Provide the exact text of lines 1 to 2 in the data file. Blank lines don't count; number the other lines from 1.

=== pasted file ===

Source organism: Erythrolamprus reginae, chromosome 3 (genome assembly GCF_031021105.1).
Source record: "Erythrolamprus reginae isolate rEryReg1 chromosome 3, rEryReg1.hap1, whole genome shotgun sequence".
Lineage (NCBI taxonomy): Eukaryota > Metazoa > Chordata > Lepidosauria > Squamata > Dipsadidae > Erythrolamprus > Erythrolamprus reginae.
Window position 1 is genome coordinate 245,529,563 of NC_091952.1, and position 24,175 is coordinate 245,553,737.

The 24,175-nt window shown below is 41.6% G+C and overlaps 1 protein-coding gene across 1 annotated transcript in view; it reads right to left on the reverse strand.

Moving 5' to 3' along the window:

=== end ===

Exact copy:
Source organism: Erythrolamprus reginae, chromosome 3 (genome assembly GCF_031021105.1).
Source record: "Erythrolamprus reginae isolate rEryReg1 chromosome 3, rEryReg1.hap1, whole genome shotgun sequence".